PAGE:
Zyra.at //// Zyra's front page //// Common mistakes in movies //// Movie Companies //// Cats //// Site Index

CATS; often faked-up or badly dubbed in movies

If you understand cats, you'll know what I mean. When you're watching a movie, and a cat appears, it's usually accompanied by a dubbed caterwauling sound effect entirely inappropriate to the situation which the cat is in!

This type of thing is common, especially in cheap horror movies which have a lot of the "make you jump" stunts which the film-makers presumably consider are an adequate substitute for suspense, pathos, drama, and situational horror which audiences can relate to.

To illustrate this, imagine you're watching a horror movie in which a character who you've grown to like is exploring a haunted house. The scene is dark and spooky with mysterious shadows and strange objects, and the orchestral music plays in a tense style in a minor key with scary quirks. You're feeling sympathy with the character as they explore the sinister surroundings, and you wonder if something horrific might be revealed at any moment. Then, a curtain is drawn back, and there a CAT! But instead of the cat looking surprised and a bit timid to be suddenly unveiled by a stranger in their house, the cat takes an unexpected and uncharacteristic flying leap over the person's shoulder, and we hear a cat-yowling sound which has been dubbed over from someone else treading on the tail of a cat! Completely out of context, and about as believable as a tortoise going for your throat.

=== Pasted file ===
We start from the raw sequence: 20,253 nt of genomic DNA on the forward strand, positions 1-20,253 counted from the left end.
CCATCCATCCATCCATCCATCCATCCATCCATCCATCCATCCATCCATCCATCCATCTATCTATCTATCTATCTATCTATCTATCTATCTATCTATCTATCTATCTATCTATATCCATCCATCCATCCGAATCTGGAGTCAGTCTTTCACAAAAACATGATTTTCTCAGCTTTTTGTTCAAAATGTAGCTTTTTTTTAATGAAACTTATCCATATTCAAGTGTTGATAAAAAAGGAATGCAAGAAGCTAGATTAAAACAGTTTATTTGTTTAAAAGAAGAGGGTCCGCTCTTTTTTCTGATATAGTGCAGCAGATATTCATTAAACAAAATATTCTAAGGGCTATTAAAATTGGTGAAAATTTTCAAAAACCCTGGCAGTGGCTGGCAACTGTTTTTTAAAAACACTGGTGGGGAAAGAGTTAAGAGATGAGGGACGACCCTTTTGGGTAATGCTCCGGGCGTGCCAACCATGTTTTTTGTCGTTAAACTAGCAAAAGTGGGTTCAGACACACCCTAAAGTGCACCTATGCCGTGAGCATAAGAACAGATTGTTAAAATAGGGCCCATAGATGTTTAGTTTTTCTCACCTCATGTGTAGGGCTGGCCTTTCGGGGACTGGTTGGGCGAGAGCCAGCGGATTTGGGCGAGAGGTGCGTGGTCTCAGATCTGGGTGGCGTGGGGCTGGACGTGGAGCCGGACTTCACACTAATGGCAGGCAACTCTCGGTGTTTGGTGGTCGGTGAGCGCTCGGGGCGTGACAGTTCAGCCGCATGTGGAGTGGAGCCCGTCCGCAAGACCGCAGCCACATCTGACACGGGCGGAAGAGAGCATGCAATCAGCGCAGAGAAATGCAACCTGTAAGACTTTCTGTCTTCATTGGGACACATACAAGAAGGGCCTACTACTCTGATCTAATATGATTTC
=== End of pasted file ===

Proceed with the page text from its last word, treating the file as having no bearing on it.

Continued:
As well as excuses to make you jump, other cat scenarios are seen in movies where visually there's a cat, and so someone in the Foley department just felt they must add a stock-footage effect labelled "Cat Meow" or something like that. Typically, there'll be a cat walking past quite calmly, while a very loud MEOW sound is dubbed over, probably from another cat which someone has upset and recorded. Yet, no cat would make that sound in the scenario being seen.

This all may be to do with a common misunderstanding, as in truth, cats don't meow that much. It's almost as if they don't speak unless they've got something to say.

Also see cats, movie mistakes, misconceptions, etc.

A similar criticism has been levelled at instances of rats in movies shown while a rat-squeaking sound is played. Rats do not make that audible squeaking sound unless they are upset, and the body-language of the rats is the movie scenes does not fit.

Also see swooshing spacecraft